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Superstore (2015) s01e06 – Secret Shopper

This episode very nicely balances the sitcom potential of corporate sending a secret shopper to spy on the cast as they work with some character development on leads America Ferrera and Ben Feldman. Feldman has just aced a store policy exam, which he can’t stop bragging about, aggravating supervisor Ferrera. It comes up in relation to the secret shopper (i.e. Feldman wanting to do things by the book, Ferrera wanting to do things customer-focused) but otherwise their eventual arc is separate from the episode’s shenanigans.

Because while manager Mark McKinney is freaking out about the secret shopper, at least he’s not doing anything absurd about it. Some of the staff are going overboard, well, mostly it’s Lauren Ash, who’s harassing every customer she suspects of being the secret shopper. But she’s also picking her targets based on various biases. Her whole subplot is discomforting and fantastic.

Nico Santos is also flipping out about the secret shopper, trying to climb over his coworkers to get the possible raise, which just gives Colton Dunn the chance to prank him. There’s also some stuff with McKinney (and Santos) getting the wrong idea about a coworker being a plant, which the show nicely resolves by the end.

Ferrera and Feldman get a lot of interplay, including a bickering match over the store’s intercoms—which also gives Dunn at least one of his excellent rejoinders—before ending up banished to the stock room. They argue some more, they wreck havoc, they bond. It works out rather well, with Feldman showing a little more grit than usual as he’s unaware of why he’s grating on Ferrera so much. Once they get it worked out, it leads to a rather nice resolution for them. Before the punchline to the secret shopper arc, which comes in two phases. A shock laugh, then a series of little shock laughs.

Really nice episode. It gives Ferrera and Feldman a great showcase while still keeping the laughs coming in.

Superstore (2015) s01e05 – Shoplifter

The cold open has Jonah (Ben Feldman) and Garrett (Colton Dunn) discovering a dead body in the store, which doesn’t turn out to be foreshadowing because neither Feldman or Dunn have anything to do with the resulting dead body in the store C plot. Dunn’s just around this episode, checking in for the occasional one or two-liner (though I guess he does have something to do with the C plot).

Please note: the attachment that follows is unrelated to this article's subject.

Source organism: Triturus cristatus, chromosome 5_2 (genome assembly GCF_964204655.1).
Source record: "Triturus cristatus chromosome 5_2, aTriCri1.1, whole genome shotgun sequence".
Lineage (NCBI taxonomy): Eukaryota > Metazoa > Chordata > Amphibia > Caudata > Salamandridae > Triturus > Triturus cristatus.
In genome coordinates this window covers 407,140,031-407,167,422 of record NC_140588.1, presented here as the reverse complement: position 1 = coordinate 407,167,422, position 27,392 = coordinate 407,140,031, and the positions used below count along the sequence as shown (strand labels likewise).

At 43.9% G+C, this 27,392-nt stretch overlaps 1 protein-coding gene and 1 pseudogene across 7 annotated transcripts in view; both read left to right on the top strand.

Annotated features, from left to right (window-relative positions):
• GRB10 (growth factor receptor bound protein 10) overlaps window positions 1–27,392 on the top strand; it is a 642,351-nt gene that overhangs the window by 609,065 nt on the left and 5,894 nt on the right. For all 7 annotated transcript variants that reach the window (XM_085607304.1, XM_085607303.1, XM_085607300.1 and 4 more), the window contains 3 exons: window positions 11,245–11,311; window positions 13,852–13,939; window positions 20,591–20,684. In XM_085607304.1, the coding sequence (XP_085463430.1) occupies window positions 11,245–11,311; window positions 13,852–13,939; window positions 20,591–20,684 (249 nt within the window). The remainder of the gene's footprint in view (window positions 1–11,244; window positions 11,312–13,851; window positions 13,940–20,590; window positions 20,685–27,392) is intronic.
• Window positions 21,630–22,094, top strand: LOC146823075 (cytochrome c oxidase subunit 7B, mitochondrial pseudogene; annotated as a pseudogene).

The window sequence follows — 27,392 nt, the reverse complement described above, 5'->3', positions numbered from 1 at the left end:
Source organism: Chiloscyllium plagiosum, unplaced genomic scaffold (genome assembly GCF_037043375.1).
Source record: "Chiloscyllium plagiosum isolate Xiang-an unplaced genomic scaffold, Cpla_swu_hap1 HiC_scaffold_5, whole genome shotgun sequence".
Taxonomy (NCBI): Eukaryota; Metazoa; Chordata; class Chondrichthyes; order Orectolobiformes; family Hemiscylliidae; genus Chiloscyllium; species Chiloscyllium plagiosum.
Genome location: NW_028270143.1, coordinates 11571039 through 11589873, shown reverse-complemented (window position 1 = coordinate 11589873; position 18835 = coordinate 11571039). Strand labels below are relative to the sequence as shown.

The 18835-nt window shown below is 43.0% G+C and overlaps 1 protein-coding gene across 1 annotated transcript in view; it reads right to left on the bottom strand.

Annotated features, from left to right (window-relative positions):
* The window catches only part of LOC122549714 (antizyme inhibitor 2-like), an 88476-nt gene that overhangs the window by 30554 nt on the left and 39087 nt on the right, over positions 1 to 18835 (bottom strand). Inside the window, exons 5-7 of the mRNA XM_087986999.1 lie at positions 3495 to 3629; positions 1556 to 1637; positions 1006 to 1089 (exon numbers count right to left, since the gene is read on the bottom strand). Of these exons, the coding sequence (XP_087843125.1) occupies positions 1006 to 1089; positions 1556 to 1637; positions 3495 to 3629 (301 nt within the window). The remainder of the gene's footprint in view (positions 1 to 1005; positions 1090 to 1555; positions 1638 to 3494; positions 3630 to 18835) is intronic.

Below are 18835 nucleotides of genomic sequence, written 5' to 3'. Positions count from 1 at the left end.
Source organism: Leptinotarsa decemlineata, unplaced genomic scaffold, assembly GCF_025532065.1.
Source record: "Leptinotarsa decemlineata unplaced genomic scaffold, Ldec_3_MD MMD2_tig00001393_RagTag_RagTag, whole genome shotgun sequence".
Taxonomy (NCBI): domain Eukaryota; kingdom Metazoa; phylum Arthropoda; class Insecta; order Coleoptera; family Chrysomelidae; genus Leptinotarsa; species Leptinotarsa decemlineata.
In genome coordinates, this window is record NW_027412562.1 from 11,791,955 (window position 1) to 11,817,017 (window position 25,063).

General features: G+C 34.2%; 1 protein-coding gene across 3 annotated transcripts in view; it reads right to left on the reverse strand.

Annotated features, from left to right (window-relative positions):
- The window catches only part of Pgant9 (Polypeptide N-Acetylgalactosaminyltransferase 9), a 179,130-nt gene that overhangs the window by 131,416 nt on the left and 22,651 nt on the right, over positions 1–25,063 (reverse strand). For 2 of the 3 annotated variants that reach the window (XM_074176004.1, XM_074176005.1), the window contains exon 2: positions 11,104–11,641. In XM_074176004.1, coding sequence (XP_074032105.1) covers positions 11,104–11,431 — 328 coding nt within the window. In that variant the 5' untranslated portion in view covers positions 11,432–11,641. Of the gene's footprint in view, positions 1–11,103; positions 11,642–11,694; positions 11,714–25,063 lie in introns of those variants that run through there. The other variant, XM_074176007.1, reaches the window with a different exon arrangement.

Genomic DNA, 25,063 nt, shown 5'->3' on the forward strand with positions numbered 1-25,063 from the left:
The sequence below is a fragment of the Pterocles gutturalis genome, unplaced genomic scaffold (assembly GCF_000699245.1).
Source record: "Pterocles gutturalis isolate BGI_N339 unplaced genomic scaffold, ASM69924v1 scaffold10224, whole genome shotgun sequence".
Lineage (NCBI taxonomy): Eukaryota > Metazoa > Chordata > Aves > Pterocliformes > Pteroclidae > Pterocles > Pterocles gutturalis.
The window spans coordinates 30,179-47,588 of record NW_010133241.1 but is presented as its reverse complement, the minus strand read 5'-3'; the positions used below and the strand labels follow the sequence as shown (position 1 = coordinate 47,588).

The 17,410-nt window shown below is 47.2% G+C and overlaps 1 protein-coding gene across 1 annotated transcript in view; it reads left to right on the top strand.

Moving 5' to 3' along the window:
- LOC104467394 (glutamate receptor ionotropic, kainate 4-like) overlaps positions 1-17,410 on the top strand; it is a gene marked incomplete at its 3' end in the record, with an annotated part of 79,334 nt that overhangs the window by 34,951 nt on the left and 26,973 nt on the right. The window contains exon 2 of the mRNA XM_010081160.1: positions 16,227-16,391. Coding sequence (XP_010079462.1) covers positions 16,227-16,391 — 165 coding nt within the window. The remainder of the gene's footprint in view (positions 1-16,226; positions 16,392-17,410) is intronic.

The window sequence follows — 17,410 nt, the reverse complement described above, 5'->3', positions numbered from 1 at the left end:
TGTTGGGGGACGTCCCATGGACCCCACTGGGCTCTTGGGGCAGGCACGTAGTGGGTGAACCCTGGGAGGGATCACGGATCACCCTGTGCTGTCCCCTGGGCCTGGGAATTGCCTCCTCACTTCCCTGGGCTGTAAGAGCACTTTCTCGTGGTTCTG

Feldman’s busy all episode babysitting America Ferrera’s daughter (Isabella Day) while Ferrera has to counsel boss Mark McKinney, who’s the only one freaked out about the guy dying in the store. The counseling bit falls on Ferrera because actual assistant manager Lauren Ash is busy trying to bust a shoplifter (Natasha Leggero). Ferrera’s going to end up in that plot too, because “Superstore” is really good about keeping its characters nimble as they bounce around the store.

Nico Santos and Nichole Bloom end up with the biggest parts in the C plot, as they both want to buy the couch the guy died on.

If the episode’s a showcase for anyone, it’s Ash, who doesn’t just get to go off on suspect Leggero, but there’s also some character development (ish) for Ash regarding Ferrera. Plus some of her weird flirting with Feldman. Feldman’s mostly doing physical comedy with props and he’s good at it. The episode’s not heavy on belly laughs; Jackie Clarke’s script more goes with constant situational amusement (getting a lot of mileage out of three basic events, the dead guy, the tween babysitting, the shoplifter) and Ruben Fleischer’s direction is focused on the cast’s performances.

McKinney’s really good this episode too. Figuring out he should be autonomous from his workers’ perceptions continues to succeed and he and Ash get into some rather amusing banter without interruption from the rest of the cast, but still some good reactions.

So not the uproarious heights the show’s recently hit but consistently amusing, leveraging the cast over the situations. “Superstore”’s developing nicely.

Superstore (2015) s01e04 – Mannequin